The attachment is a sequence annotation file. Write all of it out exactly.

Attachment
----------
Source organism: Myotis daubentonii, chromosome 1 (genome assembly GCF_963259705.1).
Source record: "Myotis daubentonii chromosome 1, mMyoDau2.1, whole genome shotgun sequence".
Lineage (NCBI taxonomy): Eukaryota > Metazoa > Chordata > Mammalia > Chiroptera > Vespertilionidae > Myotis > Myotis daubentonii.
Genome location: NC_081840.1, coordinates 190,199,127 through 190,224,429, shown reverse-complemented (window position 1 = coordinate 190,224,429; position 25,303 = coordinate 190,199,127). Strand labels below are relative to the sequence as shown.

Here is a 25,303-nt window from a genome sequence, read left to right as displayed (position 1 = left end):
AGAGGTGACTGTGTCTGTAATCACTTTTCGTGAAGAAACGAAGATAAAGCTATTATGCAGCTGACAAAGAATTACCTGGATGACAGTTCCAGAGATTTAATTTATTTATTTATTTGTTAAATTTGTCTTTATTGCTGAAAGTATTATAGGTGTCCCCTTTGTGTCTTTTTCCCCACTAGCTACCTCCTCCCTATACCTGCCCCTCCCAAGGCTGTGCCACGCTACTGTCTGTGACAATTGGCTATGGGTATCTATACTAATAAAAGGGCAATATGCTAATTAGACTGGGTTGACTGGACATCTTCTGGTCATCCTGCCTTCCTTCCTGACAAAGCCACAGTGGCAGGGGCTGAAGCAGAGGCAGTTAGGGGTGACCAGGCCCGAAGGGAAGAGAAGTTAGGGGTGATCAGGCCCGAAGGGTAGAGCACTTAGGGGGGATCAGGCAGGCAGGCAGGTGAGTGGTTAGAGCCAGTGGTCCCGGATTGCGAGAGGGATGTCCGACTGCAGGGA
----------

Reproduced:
Source organism: Myotis daubentonii, chromosome 1 (genome assembly GCF_963259705.1).
Source record: "Myotis daubentonii chromosome 1, mMyoDau2.1, whole genome shotgun sequence".
Lineage (NCBI taxonomy): Eukaryota > Metazoa > Chordata > Mammalia > Chiroptera > Vespertilionidae > Myotis > Myotis daubentonii.
Genome location: NC_081840.1, coordinates 190,199,127 through 190,224,429, shown reverse-complemented (window position 1 = coordinate 190,224,429; position 25,303 = coordinate 190,199,127). Strand labels below are relative to the sequence as shown.

Here is a 25,303-nt window from a genome sequence, read left to right as displayed (position 1 = left end):
AGAGGTGACTGTGTCTGTAATCACTTTTCGTGAAGAAACGAAGATAAAGCTATTATGCAGCTGACAAAGAATTACCTGGATGACAGTTCCAGAGATTTAATTTATTTATTTATTTGTTAAATTTGTCTTTATTGCTGAAAGTATTATAGGTGTCCCCTTTGTGTCTTTTTCCCCACTAGCTACCTCCTCCCTATACCTGCCCCTCCCAAGGCTGTGCCACGCTACTGTCTGTGACAATTGGCTATGGGTATCTATACTAATAAAAGGGCAATATGCTAATTAGACTGGGTTGACTGGACATCTTCTGGTCATCCTGCCTTCCTTCCTGACAAAGCCACAGTGGCAGGGGCTGAAGCAGAGGCAGTTAGGGGTGACCAGGCCCGAAGGGAAGAGAAGTTAGGGGTGATCAGGCCCGAAGGGTAGAGCACTTAGGGGGGATCAGGCAGGCAGGCAGGTGAGTGGTTAGAGCCAGTGGTCCCGGATTGCGAGAGGGATGTCCGACTGCAGGGA